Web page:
Of course, if that fails, you can always turn to Google. A quick search for "blog hops" + "your niche" should reveal any hops worth participating in.

Some blogs, particularly those designed to coincide with a specific event, may be invitation only. If you notice that a blog in your industry regularly hosts hops but can’t find any sign up forms, contact them directly via email or social media.

There might not be any blog hops in your niche. Most times, this is a sign that blog hops don’t actually work for the audience you’re trying to reach. And that’s okay – there are a multitude of other ways to promote your blog.

How can you join a blog hop?

Every blog hop has different rules about how to sign up. Some are invite only, but most use a program like Google Forms and allow new bloggers to sign up at any time.

Author Toolbox Blog Hop Signup

You’ll generally need to enter your email address and name, your blog’s name, your blog’s URL, and the topic of your blog. This makes it easy for the admin to add your info to the primary list and keep you updated as the blog hop develops.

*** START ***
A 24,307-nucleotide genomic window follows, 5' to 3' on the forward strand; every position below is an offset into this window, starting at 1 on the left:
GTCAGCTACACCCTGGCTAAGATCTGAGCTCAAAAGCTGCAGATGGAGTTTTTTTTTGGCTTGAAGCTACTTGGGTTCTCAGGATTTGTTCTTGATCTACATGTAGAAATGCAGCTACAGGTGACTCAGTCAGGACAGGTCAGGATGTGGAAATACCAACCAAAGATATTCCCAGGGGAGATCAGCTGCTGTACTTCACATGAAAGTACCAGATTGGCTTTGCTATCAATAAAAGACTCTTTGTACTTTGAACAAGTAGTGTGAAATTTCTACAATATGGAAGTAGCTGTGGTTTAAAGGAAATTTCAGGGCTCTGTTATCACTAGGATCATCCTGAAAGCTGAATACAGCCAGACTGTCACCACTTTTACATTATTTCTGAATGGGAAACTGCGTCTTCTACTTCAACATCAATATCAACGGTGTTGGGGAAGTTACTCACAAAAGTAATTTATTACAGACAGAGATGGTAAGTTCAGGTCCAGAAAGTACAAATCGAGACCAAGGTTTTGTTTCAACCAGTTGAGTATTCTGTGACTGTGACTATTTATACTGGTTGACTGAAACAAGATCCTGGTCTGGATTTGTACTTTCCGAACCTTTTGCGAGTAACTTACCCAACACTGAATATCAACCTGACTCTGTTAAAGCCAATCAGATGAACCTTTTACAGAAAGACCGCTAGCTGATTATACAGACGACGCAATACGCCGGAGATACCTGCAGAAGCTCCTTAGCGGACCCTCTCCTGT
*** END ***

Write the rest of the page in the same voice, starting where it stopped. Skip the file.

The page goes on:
How to get the most out of a blog hop

Blog hop participants are obligated to check out your post and leave a comment, but they’re not obligated to visit your blog between hops and there’s certainly no requirement to subscribe. If you want to make the most of your new visitors, you need to make sure that you’re producing quality content readers will connect to. This means choosing valuable topics to write about, editing your articles, and tracking their success to figure out what topics are connecting most with your audience. And don’t just rely on comment numbers – track these posts carefully in Google Analytics so you understand how your regular audience is interacting with them as well.

Final advice

So what are blog hops? If you’re trying to build a personal blog or a brand centered around yourself as a professional, blog hops are one of the best ways to connect with other bloggers in your niche.

Would you ever take part in a blog hop? Why or why not? And what are blog hops that you’d like to see for certain niches?